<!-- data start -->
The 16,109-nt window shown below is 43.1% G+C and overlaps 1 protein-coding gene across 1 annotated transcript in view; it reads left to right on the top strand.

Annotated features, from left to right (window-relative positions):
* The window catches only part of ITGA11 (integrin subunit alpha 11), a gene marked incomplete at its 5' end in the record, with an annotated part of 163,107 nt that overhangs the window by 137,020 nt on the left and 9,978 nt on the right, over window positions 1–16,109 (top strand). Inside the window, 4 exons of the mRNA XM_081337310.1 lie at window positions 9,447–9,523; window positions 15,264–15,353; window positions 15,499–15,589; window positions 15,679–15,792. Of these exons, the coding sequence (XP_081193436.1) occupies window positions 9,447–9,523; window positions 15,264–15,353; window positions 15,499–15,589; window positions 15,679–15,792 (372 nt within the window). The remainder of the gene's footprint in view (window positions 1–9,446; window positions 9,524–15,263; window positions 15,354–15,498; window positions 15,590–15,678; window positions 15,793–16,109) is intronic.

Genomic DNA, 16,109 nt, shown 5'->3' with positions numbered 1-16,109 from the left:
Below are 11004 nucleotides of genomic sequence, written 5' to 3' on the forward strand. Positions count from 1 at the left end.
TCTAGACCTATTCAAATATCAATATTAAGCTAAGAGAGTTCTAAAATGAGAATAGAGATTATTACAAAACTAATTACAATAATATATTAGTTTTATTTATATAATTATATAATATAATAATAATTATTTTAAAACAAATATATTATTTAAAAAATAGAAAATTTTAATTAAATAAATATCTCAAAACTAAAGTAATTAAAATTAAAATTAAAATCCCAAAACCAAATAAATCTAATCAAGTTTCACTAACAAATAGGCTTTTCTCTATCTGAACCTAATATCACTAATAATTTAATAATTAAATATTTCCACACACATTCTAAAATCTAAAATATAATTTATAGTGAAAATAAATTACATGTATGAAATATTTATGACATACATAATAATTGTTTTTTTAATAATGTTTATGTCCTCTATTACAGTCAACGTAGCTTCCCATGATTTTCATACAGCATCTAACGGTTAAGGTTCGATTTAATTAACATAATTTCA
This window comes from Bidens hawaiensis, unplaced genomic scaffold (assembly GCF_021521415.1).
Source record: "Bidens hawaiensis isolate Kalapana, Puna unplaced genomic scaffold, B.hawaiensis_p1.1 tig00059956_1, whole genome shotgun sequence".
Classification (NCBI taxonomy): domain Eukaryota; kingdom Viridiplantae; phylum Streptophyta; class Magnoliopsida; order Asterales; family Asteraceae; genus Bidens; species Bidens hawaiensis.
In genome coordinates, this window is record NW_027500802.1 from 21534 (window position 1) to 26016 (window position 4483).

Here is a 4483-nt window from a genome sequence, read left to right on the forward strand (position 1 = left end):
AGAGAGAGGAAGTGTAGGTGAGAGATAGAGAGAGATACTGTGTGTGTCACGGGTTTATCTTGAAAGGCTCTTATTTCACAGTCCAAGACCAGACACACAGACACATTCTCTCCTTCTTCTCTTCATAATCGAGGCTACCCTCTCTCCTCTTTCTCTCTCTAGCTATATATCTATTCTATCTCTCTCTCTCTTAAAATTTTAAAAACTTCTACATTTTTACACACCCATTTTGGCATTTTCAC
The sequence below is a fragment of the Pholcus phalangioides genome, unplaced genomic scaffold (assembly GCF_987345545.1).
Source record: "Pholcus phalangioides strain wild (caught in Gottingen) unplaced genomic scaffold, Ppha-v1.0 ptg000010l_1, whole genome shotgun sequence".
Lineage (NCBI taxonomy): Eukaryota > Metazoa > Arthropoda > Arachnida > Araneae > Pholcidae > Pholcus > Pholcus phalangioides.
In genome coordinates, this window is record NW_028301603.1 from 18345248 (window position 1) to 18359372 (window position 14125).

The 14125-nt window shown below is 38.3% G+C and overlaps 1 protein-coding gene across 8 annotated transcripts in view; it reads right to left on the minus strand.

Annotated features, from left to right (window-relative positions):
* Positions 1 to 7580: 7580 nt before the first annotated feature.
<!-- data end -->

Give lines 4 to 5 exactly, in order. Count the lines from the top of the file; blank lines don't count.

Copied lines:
Genomic DNA, 16,109 nt, shown 5'->3' with positions numbered 1-16,109 from the left:
Below are 11004 nucleotides of genomic sequence, written 5' to 3' on the forward strand. Positions count from 1 at the left end.